Federal rule is on hold, but Louisiana’s environmental chief still plans to restrict coal-fired power plant emission _lowres

Associatred Press file photo A plume of steam billows from the coal-fired Merrimack Station on Jan. 15, 2015, in Bow, New Hampshire.

Even though the U.S. Supreme Court issued a stay on Feb. 9 halting enforcement of a federal rule to reduce carbon dioxide emissions from coal-fired power plants, Louisiana’s Department of Environmental Quality is moving ahead with developing plans to implement it.

The first public meeting to discuss possibilities for what the state’s plan might include should be held in mid-March in order to gather ideas from environmental groups, energy producers, energy efficiency groups and the public.

The rule is part of President Barack Obama’s climate action plan. Carbon dioxide is a “greenhouse gas” that contributes to global warming and climate change.

The Clean Power Plan in question went into effect in October but was immediately challenged in court by numerous entities, including a group involving Louisiana and more than 20 other states. The Supreme Court issued a stay, preventing the EPA from moving forward with enforcing the rule until it can be fully reviewed by the court system.

“I applaud the majority in their decision to halt one of the largest utility rate increases on low and middle class consumers in American history,” Louisiana Attorney General Jeff Landry wrote in a statement after the Supreme Court’s decision earlier this month. “Today is a victory for Louisiana, who would be on the hook for the billions it would cost to implement this rule.”

Initially, states would have been required to submit a preliminary plan by September on how they would meet the 30 percent reduction in carbon dioxide greenhouse gases. However, with the court stay in place and even if the courts uphold the rule, EPA has assured the states the deadline will likely be pushed back a year, said DEQ Secretary Chuck Brown.

After that deadline, states can ask for a two-year extension, so there is time to put together a plan even though other states have held many more planning meetings by this point, he said.

Louisiana has objected that the rule goes beyond the authority of the EPA as set out by the Clean Air Act, is unfair in how it is applied to different states and could cause problems with how electricity is transmitted, resulting in possible price increases.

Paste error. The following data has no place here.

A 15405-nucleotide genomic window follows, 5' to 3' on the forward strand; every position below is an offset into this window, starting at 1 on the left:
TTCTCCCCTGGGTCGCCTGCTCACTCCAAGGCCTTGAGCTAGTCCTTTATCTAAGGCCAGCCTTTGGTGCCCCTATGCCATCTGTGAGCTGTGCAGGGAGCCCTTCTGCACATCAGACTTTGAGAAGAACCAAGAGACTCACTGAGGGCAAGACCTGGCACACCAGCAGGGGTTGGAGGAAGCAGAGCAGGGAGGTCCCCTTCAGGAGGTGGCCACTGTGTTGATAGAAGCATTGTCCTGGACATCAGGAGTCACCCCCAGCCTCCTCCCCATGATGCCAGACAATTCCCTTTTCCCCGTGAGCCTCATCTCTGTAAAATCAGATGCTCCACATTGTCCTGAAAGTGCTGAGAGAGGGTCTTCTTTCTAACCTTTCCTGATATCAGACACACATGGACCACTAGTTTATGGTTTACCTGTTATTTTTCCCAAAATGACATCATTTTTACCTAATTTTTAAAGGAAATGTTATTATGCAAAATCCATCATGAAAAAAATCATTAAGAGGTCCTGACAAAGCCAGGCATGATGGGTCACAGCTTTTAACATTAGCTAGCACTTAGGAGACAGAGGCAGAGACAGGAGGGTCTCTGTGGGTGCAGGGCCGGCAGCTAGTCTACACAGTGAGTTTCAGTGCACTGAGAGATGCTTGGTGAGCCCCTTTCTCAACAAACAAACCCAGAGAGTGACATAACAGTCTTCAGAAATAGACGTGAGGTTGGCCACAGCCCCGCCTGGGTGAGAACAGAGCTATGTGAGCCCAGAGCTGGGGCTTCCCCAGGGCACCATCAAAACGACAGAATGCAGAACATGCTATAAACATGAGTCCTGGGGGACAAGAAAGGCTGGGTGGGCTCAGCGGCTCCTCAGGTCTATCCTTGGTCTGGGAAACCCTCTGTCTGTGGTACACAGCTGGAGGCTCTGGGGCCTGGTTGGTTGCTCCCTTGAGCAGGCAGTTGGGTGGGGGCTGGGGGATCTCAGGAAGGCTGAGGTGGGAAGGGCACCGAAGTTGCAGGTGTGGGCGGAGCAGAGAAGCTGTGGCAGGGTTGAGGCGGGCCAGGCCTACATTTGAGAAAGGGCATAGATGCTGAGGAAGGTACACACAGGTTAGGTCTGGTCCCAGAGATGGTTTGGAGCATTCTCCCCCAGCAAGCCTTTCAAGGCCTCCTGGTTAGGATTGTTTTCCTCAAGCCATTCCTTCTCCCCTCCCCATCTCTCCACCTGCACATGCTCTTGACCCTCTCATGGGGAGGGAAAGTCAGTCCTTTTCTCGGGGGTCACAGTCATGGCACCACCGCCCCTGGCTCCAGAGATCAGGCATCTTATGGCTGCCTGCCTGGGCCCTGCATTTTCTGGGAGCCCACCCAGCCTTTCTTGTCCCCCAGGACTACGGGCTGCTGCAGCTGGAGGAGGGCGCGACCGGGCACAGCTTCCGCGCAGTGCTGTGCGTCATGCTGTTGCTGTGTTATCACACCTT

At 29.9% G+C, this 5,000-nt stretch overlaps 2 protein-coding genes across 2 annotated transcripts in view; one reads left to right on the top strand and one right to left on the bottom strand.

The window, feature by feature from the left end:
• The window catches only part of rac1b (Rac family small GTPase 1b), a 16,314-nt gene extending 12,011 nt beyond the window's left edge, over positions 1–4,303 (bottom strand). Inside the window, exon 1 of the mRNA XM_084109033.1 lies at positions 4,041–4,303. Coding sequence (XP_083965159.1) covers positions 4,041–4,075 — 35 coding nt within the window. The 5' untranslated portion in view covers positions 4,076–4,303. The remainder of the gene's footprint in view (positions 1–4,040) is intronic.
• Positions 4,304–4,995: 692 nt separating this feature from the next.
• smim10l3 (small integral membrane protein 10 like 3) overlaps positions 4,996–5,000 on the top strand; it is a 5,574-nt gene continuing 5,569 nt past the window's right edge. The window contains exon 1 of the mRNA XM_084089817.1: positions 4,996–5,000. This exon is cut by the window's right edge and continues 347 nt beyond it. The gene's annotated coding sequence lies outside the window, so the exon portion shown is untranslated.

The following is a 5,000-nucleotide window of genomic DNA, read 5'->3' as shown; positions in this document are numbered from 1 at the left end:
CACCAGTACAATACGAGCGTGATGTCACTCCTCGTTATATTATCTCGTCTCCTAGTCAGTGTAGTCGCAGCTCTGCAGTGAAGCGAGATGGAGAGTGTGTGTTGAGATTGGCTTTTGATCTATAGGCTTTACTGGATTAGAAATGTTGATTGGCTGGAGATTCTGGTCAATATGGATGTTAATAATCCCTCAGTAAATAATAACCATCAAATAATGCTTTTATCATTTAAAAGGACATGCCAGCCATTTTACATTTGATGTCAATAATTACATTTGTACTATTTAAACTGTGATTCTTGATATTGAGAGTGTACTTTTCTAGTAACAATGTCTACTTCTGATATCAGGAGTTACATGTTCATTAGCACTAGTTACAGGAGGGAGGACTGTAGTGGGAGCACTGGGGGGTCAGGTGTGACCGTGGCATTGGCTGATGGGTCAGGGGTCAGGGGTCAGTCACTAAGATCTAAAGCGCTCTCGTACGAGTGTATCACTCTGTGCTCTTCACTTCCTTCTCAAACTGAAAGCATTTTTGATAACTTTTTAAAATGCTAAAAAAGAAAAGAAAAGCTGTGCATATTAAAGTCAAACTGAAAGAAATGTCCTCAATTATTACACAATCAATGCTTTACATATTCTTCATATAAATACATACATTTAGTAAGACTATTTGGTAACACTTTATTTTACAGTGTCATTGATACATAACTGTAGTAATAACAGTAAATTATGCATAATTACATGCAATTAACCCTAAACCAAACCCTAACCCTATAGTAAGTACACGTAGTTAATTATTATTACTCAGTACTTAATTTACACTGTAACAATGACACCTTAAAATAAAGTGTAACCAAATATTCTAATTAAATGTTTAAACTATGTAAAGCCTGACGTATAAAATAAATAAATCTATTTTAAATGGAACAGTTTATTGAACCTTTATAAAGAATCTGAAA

However, with the new administration of Gov. John Bel Edwards, some of the attitudes related to the Clean Power Plan have adjusted.

“Even if this rule wasn’t in place, we’d be having these discussions,” Brown said. “Do I think it could be a better rule? Probably.”

However, he said, the science is pretty clear that climate change is happening, and if nothing else, EPA’s Clean Power Plan has gotten people talking about the issue and what should be done to reduce greenhouse gases.

“We decided we would continue to move forward on a parallel approach,” Brown said, with both the lawsuit and preparing to implement the Clean Power Plan in case the courts uphold the rule.

“We don’t want to be caught flat footed,” he said.

Brown said he’s already talking with power producers, energy efficiency groups, utilities and environmental groups and will be asking each to come up with agenda items for the March meeting.

“I think we can meet reduction goals without any undue burden on any one industry and without rates going up,” he said. “So whatever (approach) we choose is right for Louisiana.”

Louisiana gets about 20 percent of its energy from coal-fired power plants, and companies say when their current plants have reached the end of their lifespans they will be replaced with something other than coal, Brown said. As preparation, he said, power companies already are planning for reductions in greenhouse gases and what they’ll be doing when their existing coal-fired power plants need to be replaced with cleaner technology.

“In 20 to 30 years, they’re going to be converting anyway,” Brown said.

Follow Amy Wold on Twitter, @awold10.